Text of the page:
Raja PK photo.

Raja PK photo.

Shannon Bower photo.

Shannon Bower photo.

This advice didn’t sit particularly well with me, despite being the one who’d given it. I sat staring at the screen, thinking about phrasing, and wondering if there was a better avenue of action to suggest, when the telltale ping came through on my phone. It was a friend from Australia, also a recreational fisheries scientist, who disagreed entirely with what I’d written. What was of interest to me though wasn’t the disagreement, it was the reasoning behind it. You see, in his area of Australia, fishing mainly in marine waters, many anglers have learned that using lip grippers can be a very good way of avoiding the use of damaging nets, provided the lip grippers are suitable for the species and used properly. Those two provisos are a big deal: these anglers were using good quality devices that were appropriate for local toothy species and they were trained in how to use them properly. By doing so, the use of lip grippers was actually a best practice in the area. Yet in the area where I worked, using lip grippers was decidedly NOT representing a best practice. Best practices are not always universal. Like the Cooke and Suski paper arguing for species-specific research, I spend a fair amount of time arguing for fishery-specific research. We have a good sense of what many best practices are, but we don’t know how these best practices play out in different fisheries, in different communities, in different cultures and countries around the world.

Dave McCoy photo

Dave McCoy photo

All of this means that we have our work cut out for us as scientists. Incidentally, this is also the reason I am such a big fan of Keepemwet and their work. Of all the best practices, arguably the only one that is one hundred percent universal is: keep the fish in the water. When it comes to building local and fishery-specific understanding of responsible fishing practices, that is a great place to start.





The point of hooks

By Sascha Clark Danylchuk

Hooking damage is the the number one cause of mortality for fish that are caught-and-released. That’s not a surprising statement since hooks are the only commonality for all fish caught by recreational anglers. But what that statement doesn’t address is how and why fish die from hooking damage. If every fish that is landed has a hook wound, what is it that makes some fish die and others live? How much damage do hooks actually cause? Does it matter what type of hook you use? What other factors come in the play to determine if a fish lives or dies after being hooked?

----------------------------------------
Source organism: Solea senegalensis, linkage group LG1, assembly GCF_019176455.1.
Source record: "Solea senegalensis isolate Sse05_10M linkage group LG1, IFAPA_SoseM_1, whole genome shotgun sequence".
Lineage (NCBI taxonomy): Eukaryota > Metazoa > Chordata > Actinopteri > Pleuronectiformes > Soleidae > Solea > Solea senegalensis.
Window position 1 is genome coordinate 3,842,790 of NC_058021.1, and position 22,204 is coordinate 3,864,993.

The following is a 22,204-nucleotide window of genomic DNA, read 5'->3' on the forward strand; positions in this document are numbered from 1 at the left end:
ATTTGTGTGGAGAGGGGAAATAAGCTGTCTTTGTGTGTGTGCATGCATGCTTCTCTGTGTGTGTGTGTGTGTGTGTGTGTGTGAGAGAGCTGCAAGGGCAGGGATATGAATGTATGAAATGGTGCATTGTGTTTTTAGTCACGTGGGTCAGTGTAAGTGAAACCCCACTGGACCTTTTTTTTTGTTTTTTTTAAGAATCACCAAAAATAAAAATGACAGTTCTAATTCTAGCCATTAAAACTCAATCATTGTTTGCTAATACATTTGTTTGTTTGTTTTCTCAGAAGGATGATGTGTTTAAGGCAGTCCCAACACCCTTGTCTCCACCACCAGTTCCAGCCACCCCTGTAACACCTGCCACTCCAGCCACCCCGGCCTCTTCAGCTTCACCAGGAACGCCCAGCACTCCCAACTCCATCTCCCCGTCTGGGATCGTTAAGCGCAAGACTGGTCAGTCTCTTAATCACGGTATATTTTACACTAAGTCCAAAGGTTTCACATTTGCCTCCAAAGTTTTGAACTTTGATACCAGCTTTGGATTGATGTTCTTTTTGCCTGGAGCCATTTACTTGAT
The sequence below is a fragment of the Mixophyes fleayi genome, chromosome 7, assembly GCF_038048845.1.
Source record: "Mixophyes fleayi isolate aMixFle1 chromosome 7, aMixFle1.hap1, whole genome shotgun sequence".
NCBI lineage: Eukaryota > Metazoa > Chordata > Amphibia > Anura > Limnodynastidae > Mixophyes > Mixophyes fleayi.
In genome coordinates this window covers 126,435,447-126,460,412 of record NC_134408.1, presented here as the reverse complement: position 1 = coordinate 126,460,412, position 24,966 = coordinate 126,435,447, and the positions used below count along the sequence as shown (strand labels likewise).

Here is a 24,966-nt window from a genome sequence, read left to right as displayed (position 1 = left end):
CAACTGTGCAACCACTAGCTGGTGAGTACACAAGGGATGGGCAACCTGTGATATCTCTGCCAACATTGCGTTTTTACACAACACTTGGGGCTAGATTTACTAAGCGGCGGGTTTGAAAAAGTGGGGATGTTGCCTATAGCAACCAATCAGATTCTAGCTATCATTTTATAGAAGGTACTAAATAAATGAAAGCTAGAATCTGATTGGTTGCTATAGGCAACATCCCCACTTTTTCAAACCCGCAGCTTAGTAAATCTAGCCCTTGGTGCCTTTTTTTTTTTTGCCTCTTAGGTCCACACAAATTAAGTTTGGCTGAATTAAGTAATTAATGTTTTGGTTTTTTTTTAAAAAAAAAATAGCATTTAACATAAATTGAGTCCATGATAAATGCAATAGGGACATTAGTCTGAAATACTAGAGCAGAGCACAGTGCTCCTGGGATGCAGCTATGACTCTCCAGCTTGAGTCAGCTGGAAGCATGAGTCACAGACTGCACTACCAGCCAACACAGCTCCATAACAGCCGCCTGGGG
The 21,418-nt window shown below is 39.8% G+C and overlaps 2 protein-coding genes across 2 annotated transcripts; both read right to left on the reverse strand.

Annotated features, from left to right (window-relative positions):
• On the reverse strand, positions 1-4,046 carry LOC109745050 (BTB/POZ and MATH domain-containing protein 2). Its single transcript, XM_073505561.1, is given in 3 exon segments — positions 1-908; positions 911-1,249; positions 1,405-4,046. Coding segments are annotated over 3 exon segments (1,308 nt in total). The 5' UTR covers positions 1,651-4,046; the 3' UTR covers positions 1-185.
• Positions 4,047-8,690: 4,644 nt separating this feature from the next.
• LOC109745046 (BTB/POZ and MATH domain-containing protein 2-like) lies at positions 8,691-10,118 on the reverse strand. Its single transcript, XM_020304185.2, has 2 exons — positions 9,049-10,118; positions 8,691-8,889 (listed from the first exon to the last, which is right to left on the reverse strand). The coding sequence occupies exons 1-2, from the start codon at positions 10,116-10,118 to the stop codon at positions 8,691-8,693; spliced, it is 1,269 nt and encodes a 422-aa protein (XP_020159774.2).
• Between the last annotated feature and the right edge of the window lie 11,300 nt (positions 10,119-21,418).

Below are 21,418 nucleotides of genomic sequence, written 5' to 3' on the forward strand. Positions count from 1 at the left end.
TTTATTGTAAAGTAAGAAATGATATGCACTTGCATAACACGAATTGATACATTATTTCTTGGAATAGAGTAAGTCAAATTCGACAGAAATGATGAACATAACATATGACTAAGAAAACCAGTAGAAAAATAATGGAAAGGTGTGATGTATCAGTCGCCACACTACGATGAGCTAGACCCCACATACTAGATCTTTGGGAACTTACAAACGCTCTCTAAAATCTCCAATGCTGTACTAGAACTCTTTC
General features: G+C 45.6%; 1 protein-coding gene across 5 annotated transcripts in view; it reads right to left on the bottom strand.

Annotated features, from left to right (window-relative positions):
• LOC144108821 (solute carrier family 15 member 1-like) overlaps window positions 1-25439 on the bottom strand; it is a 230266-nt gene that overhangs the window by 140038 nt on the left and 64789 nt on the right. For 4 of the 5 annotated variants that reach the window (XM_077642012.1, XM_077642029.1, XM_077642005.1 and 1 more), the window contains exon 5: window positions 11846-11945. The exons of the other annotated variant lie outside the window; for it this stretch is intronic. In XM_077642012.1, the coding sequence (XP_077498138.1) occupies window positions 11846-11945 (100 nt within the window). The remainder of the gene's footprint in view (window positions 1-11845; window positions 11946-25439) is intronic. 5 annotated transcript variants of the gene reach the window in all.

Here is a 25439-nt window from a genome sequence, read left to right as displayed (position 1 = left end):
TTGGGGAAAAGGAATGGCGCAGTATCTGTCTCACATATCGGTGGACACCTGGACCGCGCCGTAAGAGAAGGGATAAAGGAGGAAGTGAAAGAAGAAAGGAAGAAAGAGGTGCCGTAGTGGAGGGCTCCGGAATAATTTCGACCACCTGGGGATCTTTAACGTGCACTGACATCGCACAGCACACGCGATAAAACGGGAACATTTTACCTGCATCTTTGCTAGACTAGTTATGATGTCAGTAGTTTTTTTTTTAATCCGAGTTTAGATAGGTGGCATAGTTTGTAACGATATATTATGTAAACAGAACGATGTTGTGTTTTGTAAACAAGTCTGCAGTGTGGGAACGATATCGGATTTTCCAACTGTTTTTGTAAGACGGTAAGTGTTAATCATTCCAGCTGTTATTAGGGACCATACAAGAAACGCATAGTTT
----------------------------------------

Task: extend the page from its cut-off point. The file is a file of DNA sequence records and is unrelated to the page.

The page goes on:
This paper looks at hooks and specifically hooking mortality in many different studies. It’s called a meta-analysis, which is a statistical analysis that combines the results of multiple scientific studies. It’s also a great introduction to Dr. Robert Arlinghaus, our newest science ambassador. Robert’s work is often based a social-ecological systems approach, which means that he looks at fisheries issues through the lens of both fish ecology and social science. You can learn more about Robert here.

What did they do?

Looked at hooking mortality studies for fishes that are important in European freshwater recreational fisheries. All species in a genus were included, even if the species were not found in Europe. Studies conducted anywhere in the world were included in the study.

• 107 studies on 8 European species and an additional 10 species from the same genus.

• Extracted what caused mortality from each study:

Water temperature

Fish length

Hook type (singe vs. treble)

Existence of a barb (barbed vs. barbless)

Type of bait (natural vs. artificial)

What did they find?

Across all studies and species:

• Mean hooking mortality was 15.9%, with a range of 0 to 88.5%.

• Half of the studies reported hooking mortality of less than 10%. Only a few studies reported mortality levels over 50%.

• Factors that are important for hooking mortality:

  1. Water temperature (higher water temperatures lead to higher mortality rates).

  2. Bait type (average mortality for artificial baits was 11.4%, average mortality for natural bait was 25%)

  3. Existence of a barb (average mortality for barbless hook was 8.2%, average mortality for barbed hooks was 14.6%).